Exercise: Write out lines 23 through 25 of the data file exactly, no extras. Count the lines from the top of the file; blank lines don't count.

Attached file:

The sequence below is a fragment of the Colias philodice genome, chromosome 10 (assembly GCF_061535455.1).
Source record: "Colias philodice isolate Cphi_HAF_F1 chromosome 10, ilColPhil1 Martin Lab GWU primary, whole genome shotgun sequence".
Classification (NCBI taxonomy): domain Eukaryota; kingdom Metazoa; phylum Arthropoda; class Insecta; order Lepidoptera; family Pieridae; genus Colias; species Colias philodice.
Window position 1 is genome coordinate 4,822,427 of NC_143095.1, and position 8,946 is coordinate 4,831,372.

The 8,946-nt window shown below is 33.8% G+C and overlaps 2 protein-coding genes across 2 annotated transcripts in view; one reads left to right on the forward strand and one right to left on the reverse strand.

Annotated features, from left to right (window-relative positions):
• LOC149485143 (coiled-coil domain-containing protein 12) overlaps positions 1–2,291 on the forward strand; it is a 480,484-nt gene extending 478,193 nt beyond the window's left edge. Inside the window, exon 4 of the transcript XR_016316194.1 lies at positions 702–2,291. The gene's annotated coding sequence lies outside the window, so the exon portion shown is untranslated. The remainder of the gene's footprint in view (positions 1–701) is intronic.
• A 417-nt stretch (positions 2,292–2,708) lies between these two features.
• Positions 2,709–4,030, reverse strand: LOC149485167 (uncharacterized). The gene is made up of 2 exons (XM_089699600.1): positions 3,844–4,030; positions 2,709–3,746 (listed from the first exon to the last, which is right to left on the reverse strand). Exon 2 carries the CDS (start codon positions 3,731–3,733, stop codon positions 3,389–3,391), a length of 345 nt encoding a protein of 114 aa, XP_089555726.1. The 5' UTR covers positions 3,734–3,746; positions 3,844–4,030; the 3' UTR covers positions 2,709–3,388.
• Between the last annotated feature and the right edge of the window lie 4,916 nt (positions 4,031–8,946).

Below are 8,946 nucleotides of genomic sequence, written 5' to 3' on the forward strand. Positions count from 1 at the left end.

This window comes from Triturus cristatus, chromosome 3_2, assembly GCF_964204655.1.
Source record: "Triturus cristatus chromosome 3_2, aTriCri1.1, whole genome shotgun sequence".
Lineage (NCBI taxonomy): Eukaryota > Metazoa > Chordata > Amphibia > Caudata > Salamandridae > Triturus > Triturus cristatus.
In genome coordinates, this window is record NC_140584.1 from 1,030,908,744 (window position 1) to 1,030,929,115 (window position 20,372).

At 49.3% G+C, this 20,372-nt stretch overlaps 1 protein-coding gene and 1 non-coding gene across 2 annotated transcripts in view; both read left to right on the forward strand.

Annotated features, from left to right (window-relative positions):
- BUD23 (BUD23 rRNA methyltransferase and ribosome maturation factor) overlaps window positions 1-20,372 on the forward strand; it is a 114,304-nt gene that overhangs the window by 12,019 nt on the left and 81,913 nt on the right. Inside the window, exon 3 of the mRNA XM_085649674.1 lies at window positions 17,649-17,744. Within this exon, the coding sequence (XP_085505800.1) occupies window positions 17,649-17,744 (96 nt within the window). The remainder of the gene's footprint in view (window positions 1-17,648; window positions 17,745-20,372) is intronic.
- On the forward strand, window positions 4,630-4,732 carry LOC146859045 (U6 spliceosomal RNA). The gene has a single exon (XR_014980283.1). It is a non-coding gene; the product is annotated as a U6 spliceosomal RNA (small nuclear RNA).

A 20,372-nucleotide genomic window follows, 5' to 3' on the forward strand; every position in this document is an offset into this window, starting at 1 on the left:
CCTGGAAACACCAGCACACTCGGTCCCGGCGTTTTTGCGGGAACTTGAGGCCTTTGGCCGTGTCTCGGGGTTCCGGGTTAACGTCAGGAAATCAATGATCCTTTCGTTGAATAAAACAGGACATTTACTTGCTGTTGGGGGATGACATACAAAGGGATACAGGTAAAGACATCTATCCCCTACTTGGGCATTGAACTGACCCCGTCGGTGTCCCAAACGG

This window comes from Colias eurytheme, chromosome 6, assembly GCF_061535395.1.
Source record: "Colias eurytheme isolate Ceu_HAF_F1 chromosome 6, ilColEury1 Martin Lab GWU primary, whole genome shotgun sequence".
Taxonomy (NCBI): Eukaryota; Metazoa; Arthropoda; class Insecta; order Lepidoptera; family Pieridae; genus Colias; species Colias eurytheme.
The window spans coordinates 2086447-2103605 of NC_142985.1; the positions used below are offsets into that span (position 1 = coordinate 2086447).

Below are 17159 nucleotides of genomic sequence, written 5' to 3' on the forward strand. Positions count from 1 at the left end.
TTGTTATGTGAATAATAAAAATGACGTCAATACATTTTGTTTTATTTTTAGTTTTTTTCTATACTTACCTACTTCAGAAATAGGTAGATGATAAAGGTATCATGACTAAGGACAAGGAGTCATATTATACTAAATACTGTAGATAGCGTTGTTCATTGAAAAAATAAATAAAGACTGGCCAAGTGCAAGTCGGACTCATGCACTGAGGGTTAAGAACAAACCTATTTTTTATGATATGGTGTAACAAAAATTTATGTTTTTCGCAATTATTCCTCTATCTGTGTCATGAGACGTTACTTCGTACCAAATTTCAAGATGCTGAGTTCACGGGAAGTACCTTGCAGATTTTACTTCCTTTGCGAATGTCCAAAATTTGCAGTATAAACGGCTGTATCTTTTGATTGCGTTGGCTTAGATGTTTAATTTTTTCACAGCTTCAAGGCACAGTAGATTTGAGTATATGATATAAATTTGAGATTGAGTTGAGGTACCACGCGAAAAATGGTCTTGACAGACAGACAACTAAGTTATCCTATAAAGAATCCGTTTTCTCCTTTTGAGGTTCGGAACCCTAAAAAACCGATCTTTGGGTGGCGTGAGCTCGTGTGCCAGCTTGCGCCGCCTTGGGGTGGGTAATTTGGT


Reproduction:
Source record: "Colias eurytheme isolate Ceu_HAF_F1 chromosome 6, ilColEury1 Martin Lab GWU primary, whole genome shotgun sequence".
Taxonomy (NCBI): Eukaryota; Metazoa; Arthropoda; class Insecta; order Lepidoptera; family Pieridae; genus Colias; species Colias eurytheme.
The window spans coordinates 2086447-2103605 of NC_142985.1; the positions used below are offsets into that span (position 1 = coordinate 2086447).